Monday, April 18, 2016

California Court of Appeal Deals Legal Assault on Teacher Tenure a Major Blow, Laying Bare Its Shallow Assumptions

Last week, the California Court of Appeals reversed the trial court that sent shockwaves through the nation when it ruled that California's tenure and seniority statutes were unconstitutional in 2014 in Vergara v. State. As detailed here, the plaintiffs' and trial court's reasoning were riddled with numerous problematic assumptions about the causes of ineffective teaching and the disproportionate number of uncertified and low quality teachers in predominantly poor and minority schools.  The Court of Appeals was nicer in its assessment, but reached the same conclusion.  It wrote:

Plaintiffs failed to establish that the challenged statutes violate equal protection, primarily because they did not show that the statutes inevitably cause a certain group of students to receive an education inferior to the education received by other students. Although the statutes may lead to the hiring and retention of more ineffective teachers than a hypothetical alternative system would, the statutes do not address the assignment of teachers; instead, administrators—not the statutes—ultimately determine where teachers within a district are assigned to teach. Critically, plaintiffs failed to show that the statutes themselves make any certain group of students more likely to be taught by ineffective teachers than any other group of students.
 
With no proper showing of a constitutional violation, the court is without power to strike down the challenged statutes. The court's job is merely to determine whether the statutes are constitutional, not if they are “a good idea.” (McHugh v. Santa Monica Rent Control Bd. (1989) 49 Cal.3d 348, 388.) Additionally, our review is limited to the particular constitutional challenge that plaintiffs decided to bring. Plaintiffs brought a facial equal protection challenge, meaning they challenged the statutes themselves, not how the statutes are implemented in particular school districts. Since plaintiffs did not demonstrate that the statutes violate equal protection on their face, the judgment cannot be affirmed.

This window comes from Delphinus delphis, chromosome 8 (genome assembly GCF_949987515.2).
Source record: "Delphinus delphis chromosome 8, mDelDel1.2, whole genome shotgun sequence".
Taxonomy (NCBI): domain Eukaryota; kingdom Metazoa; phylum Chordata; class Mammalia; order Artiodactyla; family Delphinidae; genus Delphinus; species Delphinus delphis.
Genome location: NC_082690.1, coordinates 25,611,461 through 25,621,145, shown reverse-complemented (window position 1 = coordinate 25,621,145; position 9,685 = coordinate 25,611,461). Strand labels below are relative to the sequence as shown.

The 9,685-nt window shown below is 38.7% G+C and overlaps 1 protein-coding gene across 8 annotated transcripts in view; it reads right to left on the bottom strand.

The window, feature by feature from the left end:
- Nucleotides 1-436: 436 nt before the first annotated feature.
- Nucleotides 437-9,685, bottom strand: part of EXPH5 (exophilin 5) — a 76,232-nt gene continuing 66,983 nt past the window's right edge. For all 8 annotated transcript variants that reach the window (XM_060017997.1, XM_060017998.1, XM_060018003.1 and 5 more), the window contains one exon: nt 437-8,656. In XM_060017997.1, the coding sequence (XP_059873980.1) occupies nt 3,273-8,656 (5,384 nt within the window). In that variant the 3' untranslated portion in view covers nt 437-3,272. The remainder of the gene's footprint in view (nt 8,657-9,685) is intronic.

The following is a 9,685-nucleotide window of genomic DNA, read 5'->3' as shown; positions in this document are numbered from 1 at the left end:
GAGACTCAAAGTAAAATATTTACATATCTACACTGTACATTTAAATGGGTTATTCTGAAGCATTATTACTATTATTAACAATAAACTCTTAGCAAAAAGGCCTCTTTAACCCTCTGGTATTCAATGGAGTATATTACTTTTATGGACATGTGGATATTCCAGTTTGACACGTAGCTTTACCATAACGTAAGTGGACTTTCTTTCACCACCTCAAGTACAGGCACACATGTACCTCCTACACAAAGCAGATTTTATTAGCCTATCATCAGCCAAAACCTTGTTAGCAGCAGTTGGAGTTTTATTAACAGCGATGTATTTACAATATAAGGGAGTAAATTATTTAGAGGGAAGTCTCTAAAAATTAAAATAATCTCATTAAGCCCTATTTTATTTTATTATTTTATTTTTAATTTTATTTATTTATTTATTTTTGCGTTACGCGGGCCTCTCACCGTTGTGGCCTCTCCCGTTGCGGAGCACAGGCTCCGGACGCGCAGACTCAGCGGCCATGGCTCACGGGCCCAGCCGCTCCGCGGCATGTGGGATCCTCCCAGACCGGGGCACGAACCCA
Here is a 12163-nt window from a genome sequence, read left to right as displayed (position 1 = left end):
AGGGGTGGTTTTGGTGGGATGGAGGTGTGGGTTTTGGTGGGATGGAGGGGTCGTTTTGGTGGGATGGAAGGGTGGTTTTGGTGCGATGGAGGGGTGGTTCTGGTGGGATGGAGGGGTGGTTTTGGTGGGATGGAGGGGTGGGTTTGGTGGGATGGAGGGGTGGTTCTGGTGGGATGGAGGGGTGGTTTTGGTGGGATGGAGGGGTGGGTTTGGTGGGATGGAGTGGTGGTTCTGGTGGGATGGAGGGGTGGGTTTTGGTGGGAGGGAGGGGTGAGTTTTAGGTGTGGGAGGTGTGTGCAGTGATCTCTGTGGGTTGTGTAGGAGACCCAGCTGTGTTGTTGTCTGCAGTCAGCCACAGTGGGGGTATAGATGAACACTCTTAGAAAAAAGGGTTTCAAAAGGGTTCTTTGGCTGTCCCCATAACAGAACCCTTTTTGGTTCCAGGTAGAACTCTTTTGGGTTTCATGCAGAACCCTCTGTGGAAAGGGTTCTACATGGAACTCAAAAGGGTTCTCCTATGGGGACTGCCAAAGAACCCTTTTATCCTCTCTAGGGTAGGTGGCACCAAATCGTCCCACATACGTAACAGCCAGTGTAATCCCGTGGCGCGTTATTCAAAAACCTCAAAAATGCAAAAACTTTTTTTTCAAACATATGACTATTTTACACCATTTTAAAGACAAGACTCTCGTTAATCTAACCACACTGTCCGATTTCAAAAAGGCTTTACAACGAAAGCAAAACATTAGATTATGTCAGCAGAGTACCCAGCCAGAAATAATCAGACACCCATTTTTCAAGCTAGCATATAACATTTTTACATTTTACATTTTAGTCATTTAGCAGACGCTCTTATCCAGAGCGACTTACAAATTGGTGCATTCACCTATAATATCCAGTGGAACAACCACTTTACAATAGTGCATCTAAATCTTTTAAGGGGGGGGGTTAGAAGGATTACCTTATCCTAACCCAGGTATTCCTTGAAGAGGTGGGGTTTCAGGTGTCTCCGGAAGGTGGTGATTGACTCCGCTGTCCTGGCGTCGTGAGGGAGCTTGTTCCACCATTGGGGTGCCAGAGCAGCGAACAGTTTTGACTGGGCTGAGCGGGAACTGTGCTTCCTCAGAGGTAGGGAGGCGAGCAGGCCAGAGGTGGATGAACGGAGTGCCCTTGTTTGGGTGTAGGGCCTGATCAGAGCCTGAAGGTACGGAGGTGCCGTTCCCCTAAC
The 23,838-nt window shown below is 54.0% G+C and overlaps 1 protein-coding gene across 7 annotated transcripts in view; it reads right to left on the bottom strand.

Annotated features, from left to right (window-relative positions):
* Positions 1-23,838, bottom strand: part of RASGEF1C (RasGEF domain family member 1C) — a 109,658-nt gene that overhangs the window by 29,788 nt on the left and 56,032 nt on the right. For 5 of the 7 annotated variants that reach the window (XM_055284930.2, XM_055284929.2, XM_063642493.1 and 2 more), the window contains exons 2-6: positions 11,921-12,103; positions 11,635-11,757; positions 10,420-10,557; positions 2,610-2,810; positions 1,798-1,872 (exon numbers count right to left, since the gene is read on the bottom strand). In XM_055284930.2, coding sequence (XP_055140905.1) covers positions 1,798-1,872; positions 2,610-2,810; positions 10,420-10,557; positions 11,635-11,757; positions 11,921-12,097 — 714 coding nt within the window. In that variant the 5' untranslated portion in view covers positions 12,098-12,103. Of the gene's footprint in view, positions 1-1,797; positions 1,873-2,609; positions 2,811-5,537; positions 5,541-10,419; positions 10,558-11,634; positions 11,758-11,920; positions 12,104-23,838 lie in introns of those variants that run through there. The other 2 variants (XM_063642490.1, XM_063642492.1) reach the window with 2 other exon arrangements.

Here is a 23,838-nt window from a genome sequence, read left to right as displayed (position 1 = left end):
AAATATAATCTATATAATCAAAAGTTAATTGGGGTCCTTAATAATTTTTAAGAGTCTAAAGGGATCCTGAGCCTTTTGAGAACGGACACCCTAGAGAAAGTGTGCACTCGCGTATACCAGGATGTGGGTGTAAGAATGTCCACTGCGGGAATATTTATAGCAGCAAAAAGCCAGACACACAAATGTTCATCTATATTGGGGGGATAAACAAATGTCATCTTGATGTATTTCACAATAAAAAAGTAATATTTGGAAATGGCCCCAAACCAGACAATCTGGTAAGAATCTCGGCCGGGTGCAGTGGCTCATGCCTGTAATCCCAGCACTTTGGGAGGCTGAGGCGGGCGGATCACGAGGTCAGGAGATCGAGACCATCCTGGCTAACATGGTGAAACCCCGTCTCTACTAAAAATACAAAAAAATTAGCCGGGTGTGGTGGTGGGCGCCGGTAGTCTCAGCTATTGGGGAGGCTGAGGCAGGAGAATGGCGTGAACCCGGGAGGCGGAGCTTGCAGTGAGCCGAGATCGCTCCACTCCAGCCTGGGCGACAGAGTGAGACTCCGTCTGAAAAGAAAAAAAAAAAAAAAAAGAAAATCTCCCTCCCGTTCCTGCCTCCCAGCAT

In other words, the plaintiffs failed to establish causation.  Students may have low quality teachers, but tenure was not shown to be the cause.  The case will surely make it to the California Supreme Court soon, but in the interim, this decision may help better frame the legal analysis in Minnesota and New York, where trial courts are entertaining similar claims.
 
It is worth emphasizing that the Court of Appeal focused in on the fact that Vergara was a facial challenge to the California statutes, not an as-applied challenge.  This point demonstrates how silly the plaintiffs claim is.  Vergara's claims are the equivalent of saying that California's school funding statutes are unconstitutional without even bothering to track down how the money is spent and the effect it has on students.  If school funding litigation has to prove that money matters to individual schools, then surely tenure challenges must do the same.  The plaintiffs in Vergara, however, have never taken the facts of tenure and educational opportunity seriously.  If the did, they would have noticed what I pointed out last week: segregation and the structural inequalities that create teacher hiring and retention problems matter far far more.

https://lawprofessors.typepad.com/education_law/2016/04/california-court-of-appeal-deals-legal-assault-on-teacher-tenure-a-major-blow-laying-bare-its-shallo.html

School Funding, Teachers | Permalink

Comments

Post a comment